Thursday, August 2, 2018

Denzel Curry - TA13OO Review

In short order, Denzel Curry's gone from a formidable Soundcloud rapper caught in the peak of the website's hype to a bonafide wunderkind and sole savior of Trap. While Imperial unveiled his appetite for aggression and knack for showmanship, it wasn't until 2017's outstanding 13 - the precursor to TA13OO - where the Florida rapper's status as deranged artist came to fruition. Laced with maniacal production techniques hellbent on amplifying cursory Industrial Hip-Hop, like 'Hate Government' and 'Bloodshed,' 13 exposed Curry as an unwaivering madman content living in extremes. Unlike his previous works, structure decomposed leaving only essential elements, presenting a new form of extemporaneous songwriting in the process. It was reinvigorating, especially for thrashing Trap. And while TA13OO regrettably restores sanity with 13 carefully-crafted tracks, Curry's incorruptible talents as a multifaceted emcee - mixed with a bevy of indisputable bangers - single-handedly rekindle's the fire Trap's lost these past few years.

Considering TA13OO's title, it was safe to assume controversial topics would arise. Curry wastes no time on this front, presenting a previously-unseen side of Soul on 'Taboo' as he metaphorically relates taboos to that of his love interest's traumatic experience with molestation. This alone, regards of execution, sets Curry apart from his troublesome contemporaries. Parlaying with a strong sense of compassion, despite a misguided need to alleviate physical PTSD with sex ("kill the pussy hoping I can kill the hate in you"), the soft-spoken opener declares Curry an intellectual Trap rapper; a most-assured rare breed. This continues on the excellent 'Black Balloons,' a tempting mixture of The Roots' Boom Bap, A Tribe Called Quest's Pop Rap, and Outkast's Love Below-era Neo-Soul. On it, a lively Curry and piquant Goldlink discuss the concept of pain through the eyes of Pennywise. Elsewhere, 'Sirens' delivers two emotion-driven verses on the state of America, not out of tune - often times better - than the political cuts on Joey Badass' All-Amerikkkan Bada$$ and Flatbush Zombies' Vacation In Hell. 'Clout Cobain,' perhaps unsuccessfully, opens up a conversation on suicidal thoughts through groovy, bass-driven Southern Hip-Hop. And 'Blackest Balloon' correlates familial drama and suffering with the fantasizing theatrics of a horror movie.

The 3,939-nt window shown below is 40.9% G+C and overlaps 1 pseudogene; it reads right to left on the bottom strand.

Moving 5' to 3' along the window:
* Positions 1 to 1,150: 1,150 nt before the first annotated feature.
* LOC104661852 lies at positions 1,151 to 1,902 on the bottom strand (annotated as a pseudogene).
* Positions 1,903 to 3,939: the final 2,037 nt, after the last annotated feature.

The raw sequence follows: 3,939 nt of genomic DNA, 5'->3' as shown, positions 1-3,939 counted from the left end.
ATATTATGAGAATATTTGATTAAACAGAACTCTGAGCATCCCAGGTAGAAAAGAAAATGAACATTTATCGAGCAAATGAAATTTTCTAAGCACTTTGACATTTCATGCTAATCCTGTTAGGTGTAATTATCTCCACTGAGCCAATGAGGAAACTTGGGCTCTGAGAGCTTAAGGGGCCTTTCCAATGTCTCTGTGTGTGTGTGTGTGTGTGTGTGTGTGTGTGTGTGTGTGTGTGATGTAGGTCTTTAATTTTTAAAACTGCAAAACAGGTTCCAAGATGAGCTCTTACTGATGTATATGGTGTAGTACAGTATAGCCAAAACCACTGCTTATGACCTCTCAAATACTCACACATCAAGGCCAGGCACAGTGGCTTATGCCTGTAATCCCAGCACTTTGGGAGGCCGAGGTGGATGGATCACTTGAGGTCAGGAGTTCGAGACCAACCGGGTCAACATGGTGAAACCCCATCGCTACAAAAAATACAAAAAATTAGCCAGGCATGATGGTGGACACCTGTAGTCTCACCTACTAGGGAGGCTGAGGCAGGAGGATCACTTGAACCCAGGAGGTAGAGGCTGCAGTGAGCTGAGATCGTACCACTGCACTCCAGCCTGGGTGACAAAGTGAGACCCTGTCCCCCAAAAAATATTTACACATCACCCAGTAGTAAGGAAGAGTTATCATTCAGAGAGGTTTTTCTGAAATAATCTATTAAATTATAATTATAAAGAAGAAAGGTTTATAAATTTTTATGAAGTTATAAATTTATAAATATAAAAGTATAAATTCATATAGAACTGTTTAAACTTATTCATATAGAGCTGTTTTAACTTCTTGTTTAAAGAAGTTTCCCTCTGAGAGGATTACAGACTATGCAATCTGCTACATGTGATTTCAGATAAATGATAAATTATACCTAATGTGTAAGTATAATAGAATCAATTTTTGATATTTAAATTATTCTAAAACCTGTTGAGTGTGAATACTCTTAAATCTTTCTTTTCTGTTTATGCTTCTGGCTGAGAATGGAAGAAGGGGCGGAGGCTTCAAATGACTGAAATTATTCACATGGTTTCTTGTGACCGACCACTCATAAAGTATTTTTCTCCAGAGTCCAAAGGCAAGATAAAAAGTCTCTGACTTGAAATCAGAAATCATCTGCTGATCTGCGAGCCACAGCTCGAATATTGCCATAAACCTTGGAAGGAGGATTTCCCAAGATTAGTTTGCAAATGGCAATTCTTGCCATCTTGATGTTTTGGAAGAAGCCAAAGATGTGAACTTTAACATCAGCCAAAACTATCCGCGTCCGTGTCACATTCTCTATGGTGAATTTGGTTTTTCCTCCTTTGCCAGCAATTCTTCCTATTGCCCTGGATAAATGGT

Unfortunately, TA13OO's remaining tracks aren't as thought-provoking or profound, typically (and almost exclusively) obsessing over Hip-Hop's greatest trope; unsolicited braggadocio. Frustration is inflated thanks to TA13OO's three-act arc, something that holds no underlying meaning or purpose, squandering yet another concept album to poor execution. It's actually quite odd just how similar the three acts are, with each sporting their fair share of somber, moody, and aggressive tracks. That being said, as we've become all too familiar with Curry, banger's are his bread and butter, and on TA13OO that's no exception. Two three-track runs highlight his destructive versatility, the first being 'Sumo,' 'Super Saiyan Superman,' and 'Switch It Up.' The former, bass-worshipping Memphis Rap, middle, contorted Trap inline with Ski Mask The Slump God, and latter, eerie Pop Rap with the atmospherics of a G.O.O.D. Music smash hit (think 'Mercy' or 'Panda'). In a way, TA13OO's abrasive pinnacles generously showcase the adaptability of the term 'banger,' as Curry flaunts a myriad of flows over intriguing and twisted beats. The only pieces that don't impress in this regard are 'Cash Maniac,' ruined by the scritching of Nyyjerya, and 'Mad I Got It,' which impersonates Meechy Darko and Zombie Juice to a fault. These moments, along with 'Clout Cobain,' represent the worst of TA13OO's bunch.

By album's end however, Curry's seething testosterone torpedos out on 'Percs,' 'Vengeance,' and 'Black Metal Terrorist.' On 'Percs,' he bedevils and mocks the generation of Mumble Rap over asphyxiating production they'd be accustomed to, while TA13OO's final two behemoths spiral into the dingy metallics of 13. On 'Vengeance,' Curry enlists two militant malefactors in JPEGMAFIA and ZillaKami, who both match the excruciating energy disclosed by the marvelously-mischievous hook, while divvying up his unstable personalities on the capricious 'Black Metal Terrorist.' Each of these efforts, some of the best Trap-laced bangers you'll hear all year, with the latter triumphing thanks to an apocalyptic finale that invites clangorous Death Metal in a way Industrial Hip-Hop hasn't entertained before. Occasionally-cliched lyrics and lack of overall significance given the hype aside, TA13OO's swelling array of prepossessing hits helmed by a dynamic character is just too good to miss.

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